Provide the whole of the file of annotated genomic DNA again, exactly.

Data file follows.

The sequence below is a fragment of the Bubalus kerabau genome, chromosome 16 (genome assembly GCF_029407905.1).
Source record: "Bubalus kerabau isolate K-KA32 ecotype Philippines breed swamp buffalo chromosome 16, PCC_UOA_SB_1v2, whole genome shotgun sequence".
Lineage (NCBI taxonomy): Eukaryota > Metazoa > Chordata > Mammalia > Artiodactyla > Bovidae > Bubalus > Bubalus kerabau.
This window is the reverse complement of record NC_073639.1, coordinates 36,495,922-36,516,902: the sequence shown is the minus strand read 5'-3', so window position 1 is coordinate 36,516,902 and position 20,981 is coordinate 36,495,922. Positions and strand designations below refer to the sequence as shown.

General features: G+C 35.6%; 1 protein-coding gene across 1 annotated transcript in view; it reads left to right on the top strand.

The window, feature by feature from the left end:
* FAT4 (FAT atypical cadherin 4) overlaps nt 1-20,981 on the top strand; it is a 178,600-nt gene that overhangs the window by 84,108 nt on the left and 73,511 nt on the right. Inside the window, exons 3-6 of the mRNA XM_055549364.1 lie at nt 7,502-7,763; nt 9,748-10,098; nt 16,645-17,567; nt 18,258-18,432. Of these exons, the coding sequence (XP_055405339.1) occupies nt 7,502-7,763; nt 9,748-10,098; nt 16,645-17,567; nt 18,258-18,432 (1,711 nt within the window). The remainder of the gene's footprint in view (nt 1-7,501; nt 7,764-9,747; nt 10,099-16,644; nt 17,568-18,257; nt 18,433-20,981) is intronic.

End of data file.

The sequence below is a fragment of the Bubalus kerabau genome, chromosome 16 (genome assembly GCF_029407905.1).
Source record: "Bubalus kerabau isolate K-KA32 ecotype Philippines breed swamp buffalo chromosome 16, PCC_UOA_SB_1v2, whole genome shotgun sequence".
Lineage (NCBI taxonomy): Eukaryota > Metazoa > Chordata > Mammalia > Artiodactyla > Bovidae > Bubalus > Bubalus kerabau.
This window is the reverse complement of record NC_073639.1, coordinates 36,495,922-36,516,902: the sequence shown is the minus strand read 5'-3', so window position 1 is coordinate 36,516,902 and position 20,981 is coordinate 36,495,922. Positions and strand designations below refer to the sequence as shown.

General features: G+C 35.6%; 1 protein-coding gene across 1 annotated transcript in view; it reads left to right on the top strand.

The window, feature by feature from the left end:
* FAT4 (FAT atypical cadherin 4) overlaps nt 1-20,981 on the top strand; it is a 178,600-nt gene that overhangs the window by 84,108 nt on the left and 73,511 nt on the right. Inside the window, exons 3-6 of the mRNA XM_055549364.1 lie at nt 7,502-7,763; nt 9,748-10,098; nt 16,645-17,567; nt 18,258-18,432. Of these exons, the coding sequence (XP_055405339.1) occupies nt 7,502-7,763; nt 9,748-10,098; nt 16,645-17,567; nt 18,258-18,432 (1,711 nt within the window). The remainder of the gene's footprint in view (nt 1-7,501; nt 7,764-9,747; nt 10,099-16,644; nt 17,568-18,257; nt 18,433-20,981) is intronic.